At night, breast cancer grows more quickly


At night, breast cancer grows more quickly

In its advanced stages, breast cancer spreads to other organs. Researchers have found that while patients are sleeping, circulating tumour cells become more aggressive.

Breast cancer typically appears as a small, abnormal lump that becomes larger and eventually spreads to other organs as the disease worsens. The next topic is metastatic breast cancer. if the tumour grows further, the duration Women with metastatic breast cancer often live two to three years after diagnosis.

The primary tumour releases tumour cells that enter the bloodstream to spread. The circulating tumour cells are these. Since they can establish themselves anywhere in the body, it is difficult to detect them, but in the case of breast cancer, they are the bones, liver, lungs, and brain.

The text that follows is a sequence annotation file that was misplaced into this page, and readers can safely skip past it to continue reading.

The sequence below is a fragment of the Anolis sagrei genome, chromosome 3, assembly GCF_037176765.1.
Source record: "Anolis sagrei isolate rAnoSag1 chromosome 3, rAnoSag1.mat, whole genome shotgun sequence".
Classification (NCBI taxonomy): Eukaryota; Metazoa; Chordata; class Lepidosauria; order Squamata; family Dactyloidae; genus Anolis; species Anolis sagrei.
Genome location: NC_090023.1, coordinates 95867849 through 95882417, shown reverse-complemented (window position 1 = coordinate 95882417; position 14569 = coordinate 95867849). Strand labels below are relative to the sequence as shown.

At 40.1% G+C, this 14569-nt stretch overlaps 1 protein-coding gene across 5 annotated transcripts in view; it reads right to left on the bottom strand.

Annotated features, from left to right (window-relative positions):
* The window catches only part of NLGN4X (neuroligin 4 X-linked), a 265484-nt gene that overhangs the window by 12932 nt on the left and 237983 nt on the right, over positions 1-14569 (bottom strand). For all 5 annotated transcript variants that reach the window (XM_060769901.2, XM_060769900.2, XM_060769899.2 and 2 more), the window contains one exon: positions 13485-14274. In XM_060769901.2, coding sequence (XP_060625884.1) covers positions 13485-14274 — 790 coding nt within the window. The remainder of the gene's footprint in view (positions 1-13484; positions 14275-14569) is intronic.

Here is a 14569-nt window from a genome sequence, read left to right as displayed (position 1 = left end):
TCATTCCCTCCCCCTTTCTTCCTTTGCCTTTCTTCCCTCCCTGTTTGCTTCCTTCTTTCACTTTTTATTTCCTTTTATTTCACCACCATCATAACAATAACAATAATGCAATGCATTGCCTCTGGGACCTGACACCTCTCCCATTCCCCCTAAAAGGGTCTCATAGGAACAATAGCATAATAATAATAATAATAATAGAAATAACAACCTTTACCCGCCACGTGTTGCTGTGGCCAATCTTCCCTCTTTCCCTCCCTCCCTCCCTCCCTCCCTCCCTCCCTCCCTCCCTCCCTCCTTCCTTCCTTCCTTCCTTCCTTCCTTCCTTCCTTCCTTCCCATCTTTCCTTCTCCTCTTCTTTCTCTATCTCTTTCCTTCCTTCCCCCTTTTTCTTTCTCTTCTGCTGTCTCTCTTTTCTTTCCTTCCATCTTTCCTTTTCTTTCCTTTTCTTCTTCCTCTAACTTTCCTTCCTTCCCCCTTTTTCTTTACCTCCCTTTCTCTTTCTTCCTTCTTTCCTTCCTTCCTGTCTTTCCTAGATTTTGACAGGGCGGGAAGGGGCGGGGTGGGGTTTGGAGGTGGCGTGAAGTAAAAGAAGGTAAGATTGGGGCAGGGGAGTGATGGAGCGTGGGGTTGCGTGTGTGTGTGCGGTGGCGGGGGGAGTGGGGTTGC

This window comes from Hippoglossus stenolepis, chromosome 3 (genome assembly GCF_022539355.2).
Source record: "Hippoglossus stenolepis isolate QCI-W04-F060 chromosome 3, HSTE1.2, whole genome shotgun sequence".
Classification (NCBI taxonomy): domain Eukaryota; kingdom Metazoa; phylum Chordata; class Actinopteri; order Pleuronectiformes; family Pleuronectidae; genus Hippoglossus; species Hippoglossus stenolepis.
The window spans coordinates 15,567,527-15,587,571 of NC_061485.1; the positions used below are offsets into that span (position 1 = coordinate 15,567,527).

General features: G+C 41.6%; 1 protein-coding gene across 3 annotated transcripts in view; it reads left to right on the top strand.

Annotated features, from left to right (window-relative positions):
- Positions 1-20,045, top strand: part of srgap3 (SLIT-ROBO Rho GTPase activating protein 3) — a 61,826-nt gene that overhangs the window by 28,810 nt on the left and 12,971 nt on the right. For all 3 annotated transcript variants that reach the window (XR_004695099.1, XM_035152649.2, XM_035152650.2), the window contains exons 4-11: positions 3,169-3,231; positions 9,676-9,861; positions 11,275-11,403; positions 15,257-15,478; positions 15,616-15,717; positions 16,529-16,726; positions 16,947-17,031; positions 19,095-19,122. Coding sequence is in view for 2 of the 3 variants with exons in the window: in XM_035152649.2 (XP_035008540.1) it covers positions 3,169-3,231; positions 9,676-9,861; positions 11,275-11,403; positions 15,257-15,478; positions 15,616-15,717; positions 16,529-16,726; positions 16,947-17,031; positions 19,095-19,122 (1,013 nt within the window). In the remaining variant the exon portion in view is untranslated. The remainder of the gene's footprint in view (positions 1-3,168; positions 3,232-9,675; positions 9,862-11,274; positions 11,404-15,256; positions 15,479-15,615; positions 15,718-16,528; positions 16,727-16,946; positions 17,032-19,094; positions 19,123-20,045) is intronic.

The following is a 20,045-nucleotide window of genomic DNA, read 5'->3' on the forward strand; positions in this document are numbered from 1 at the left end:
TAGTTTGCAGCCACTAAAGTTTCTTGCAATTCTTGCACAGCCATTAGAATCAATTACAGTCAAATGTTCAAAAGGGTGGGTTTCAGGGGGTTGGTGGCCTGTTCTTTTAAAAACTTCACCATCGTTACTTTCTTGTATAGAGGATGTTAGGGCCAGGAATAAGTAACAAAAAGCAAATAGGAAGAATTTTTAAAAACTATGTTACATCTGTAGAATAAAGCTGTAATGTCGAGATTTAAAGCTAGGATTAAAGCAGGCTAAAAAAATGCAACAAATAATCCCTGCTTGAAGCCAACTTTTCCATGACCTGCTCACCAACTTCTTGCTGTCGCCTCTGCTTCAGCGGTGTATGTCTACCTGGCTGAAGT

The mechanisms that cause metastases to form from the initial tumour are still mostly unknown. Some experts think they are continuously produced or as a result of physical or mental harm. Researchers from Basel and Zurich universities in Switzerland have produced unexpected results that cast doubt on this axiom.

In fact, their research on mice or breast cancer patients demonstrates that circulating tumour cells have a "boost" of activity during sleep. Compared to those created during the day, they are more likely to develop metastases. Analysis of the RNA expressed by each circulating tumour cell allowed for this observation.

In conclusion, there is a night-time concentration rather than a continuous creation of circulating tumour cells with strong spreading potential.

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